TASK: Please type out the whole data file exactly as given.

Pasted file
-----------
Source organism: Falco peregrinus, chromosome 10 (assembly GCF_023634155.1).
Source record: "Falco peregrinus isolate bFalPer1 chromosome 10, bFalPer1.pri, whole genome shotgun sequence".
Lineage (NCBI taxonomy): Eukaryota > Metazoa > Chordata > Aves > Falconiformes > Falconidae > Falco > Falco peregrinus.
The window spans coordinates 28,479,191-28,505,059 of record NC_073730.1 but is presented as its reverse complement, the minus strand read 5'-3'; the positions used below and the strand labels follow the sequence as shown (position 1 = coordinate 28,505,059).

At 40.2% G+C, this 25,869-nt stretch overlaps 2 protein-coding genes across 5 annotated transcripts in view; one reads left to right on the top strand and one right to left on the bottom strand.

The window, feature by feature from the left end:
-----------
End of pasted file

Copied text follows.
Source organism: Falco peregrinus, chromosome 10 (assembly GCF_023634155.1).
Source record: "Falco peregrinus isolate bFalPer1 chromosome 10, bFalPer1.pri, whole genome shotgun sequence".
Lineage (NCBI taxonomy): Eukaryota > Metazoa > Chordata > Aves > Falconiformes > Falconidae > Falco > Falco peregrinus.
The window spans coordinates 28,479,191-28,505,059 of record NC_073730.1 but is presented as its reverse complement, the minus strand read 5'-3'; the positions used below and the strand labels follow the sequence as shown (position 1 = coordinate 28,505,059).

At 40.2% G+C, this 25,869-nt stretch overlaps 2 protein-coding genes across 5 annotated transcripts in view; one reads left to right on the top strand and one right to left on the bottom strand.

The window, feature by feature from the left end: